The Values Of Humanitarian Intervention
Humanitarian intervention has been defined as when a state or a group of states employs military force within another country’s territory to protect civilians against atrocities and/or the consequences of a humanitarian conflict. (Hrea.org p132). It is in every essence different from humanitarian aid which is provided by non-governmental organizations such as Red Cross. Humanitarian aid attempts to find a way around political affiliations.
For humanitarian intervention, use of military force is a central feature, though it has fundamental values that support it such as justice, state sovereignty, world order and politics. Moreover, the principles that govern humanitarian intervention are just cause, proportionality, last resort, good over harm, right intention and reasonable …show more content…
Firstly, there is the intention of the United Nations to provide peace to its member countries. Occasionally, conflicts arise within, between or even among nations. These conflicts could have been triggered by certain misunderstandings. However, due to the globalisation that has come in the new world, economic transactions are carried out in a global market, political ties are held among different nations, natural and intellectual resources are being trapped in a world wide spectrum, hence, nations interact vastly.
This brings us to the second issue where nations have to get involved in the domestic political issues of other nations if the activities running there will affect them. Sometimes, the third party nations will impose their outcomes on the first and second party nations while at other times, they would not. But the question of why a nation should get involved in the domestic politics of another one is always in question. In such a case, negligence could lead to massive killings, such as the case in Rwanda. Therefore, intervention in this respect needs to be clearly defined to the …show more content…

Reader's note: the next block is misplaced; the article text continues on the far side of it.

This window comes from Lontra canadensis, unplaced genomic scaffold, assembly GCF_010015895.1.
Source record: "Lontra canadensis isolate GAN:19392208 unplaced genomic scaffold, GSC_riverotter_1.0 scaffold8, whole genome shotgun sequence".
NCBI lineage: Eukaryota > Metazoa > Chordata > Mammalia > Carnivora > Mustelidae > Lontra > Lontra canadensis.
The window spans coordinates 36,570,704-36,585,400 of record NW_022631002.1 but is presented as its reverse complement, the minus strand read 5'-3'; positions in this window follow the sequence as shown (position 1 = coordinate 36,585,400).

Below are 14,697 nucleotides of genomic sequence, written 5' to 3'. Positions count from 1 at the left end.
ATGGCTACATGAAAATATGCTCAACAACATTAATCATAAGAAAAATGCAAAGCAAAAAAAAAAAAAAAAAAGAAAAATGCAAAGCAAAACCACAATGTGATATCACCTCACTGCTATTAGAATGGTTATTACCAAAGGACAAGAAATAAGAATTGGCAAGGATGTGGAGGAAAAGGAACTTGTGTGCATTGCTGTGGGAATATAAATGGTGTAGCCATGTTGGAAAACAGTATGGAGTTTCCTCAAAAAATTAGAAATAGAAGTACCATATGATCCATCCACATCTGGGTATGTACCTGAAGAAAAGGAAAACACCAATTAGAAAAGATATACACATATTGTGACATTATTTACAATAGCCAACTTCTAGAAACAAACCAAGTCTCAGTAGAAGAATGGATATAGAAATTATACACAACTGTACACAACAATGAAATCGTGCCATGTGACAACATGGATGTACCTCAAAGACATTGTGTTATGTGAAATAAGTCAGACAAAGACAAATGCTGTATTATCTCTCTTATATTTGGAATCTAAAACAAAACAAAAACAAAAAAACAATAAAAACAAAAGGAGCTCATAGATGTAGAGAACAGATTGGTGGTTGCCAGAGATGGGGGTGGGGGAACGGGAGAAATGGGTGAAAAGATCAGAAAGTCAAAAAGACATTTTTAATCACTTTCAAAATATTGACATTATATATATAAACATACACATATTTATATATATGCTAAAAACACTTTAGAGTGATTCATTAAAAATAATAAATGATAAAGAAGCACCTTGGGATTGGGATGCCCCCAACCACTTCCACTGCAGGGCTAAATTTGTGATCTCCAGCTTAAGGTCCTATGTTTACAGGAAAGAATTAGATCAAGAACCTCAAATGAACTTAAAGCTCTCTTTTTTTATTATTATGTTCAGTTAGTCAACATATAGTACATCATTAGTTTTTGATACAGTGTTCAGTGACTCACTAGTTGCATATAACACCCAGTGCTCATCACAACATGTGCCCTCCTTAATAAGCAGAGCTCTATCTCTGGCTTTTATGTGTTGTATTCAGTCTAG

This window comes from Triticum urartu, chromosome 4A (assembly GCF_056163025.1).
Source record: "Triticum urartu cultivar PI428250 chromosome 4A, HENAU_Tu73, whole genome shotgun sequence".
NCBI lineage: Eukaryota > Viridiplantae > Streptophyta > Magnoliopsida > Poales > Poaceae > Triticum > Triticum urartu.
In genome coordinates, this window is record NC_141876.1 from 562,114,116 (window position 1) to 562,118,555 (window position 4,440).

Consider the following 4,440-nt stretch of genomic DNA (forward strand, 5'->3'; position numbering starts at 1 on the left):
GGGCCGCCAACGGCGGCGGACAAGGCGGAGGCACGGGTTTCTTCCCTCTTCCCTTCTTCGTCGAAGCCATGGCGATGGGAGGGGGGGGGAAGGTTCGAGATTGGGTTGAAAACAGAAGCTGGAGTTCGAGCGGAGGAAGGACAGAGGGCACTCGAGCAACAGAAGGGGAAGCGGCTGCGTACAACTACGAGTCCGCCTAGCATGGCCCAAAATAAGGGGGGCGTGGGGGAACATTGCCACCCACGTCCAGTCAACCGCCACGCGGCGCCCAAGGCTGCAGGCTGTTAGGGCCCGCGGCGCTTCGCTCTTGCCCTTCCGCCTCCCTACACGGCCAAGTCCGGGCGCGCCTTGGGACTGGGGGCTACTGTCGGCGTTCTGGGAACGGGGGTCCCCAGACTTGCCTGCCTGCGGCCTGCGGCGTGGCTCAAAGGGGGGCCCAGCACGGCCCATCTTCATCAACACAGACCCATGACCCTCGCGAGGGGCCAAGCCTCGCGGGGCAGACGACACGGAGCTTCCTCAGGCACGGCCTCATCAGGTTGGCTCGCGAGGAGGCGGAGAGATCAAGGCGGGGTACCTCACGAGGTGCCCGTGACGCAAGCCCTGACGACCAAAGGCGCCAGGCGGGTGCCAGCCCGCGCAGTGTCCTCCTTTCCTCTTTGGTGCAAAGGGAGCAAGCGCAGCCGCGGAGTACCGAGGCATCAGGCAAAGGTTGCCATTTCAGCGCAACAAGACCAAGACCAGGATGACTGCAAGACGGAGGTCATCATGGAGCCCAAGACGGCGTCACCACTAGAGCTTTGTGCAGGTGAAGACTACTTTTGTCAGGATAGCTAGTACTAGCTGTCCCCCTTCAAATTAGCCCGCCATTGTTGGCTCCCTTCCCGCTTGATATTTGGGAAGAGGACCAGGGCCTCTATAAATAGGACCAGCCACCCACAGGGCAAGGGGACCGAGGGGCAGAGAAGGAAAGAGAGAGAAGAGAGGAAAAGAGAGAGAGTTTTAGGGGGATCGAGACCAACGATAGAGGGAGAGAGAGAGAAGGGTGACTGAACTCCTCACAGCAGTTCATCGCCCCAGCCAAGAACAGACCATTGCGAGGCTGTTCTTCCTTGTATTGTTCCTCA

It currently states that it should respect the sovereignty of other nations and not necessarily interferes. However, with the world getting closer and closer and socio-economic and political ties being made across borders, interventions and involvements are in many senses inevitable. REFERENCES
Chesterman, S., Just War or Just Peace? Humanitarian Intervention and International Law. Oxford: Oxford University Press, 2001 pg 45-73 Clarke, W., and Herbst, J., Somalia and the Future of Humanitarian: Foreign Affairs, Vol. 75, No. 2 (Mar. - Apr., 1996), Council on Foreign Relations Stable URL: http://www.jstor.org/stable/20047489 Accessed: 15/10/2009 05:18 Your use of the JSTOR archive indicates your acceptance of JSTOR's, pp. 70-85 Corbetta, R., Determinants of Third Parties’ Intervention and Alignment Choices in Ongoing Conflicts, 1946-2001, Foreign Policy Analysis (2010) 6, University of Alabama at Birmingham, pp 62-85 Hrea.org 132. Accessed on 2011-05-04 11:15
Independent International Commission on Kosovo. (2000). Kosovo Report. Oxford: Oxford University Press, p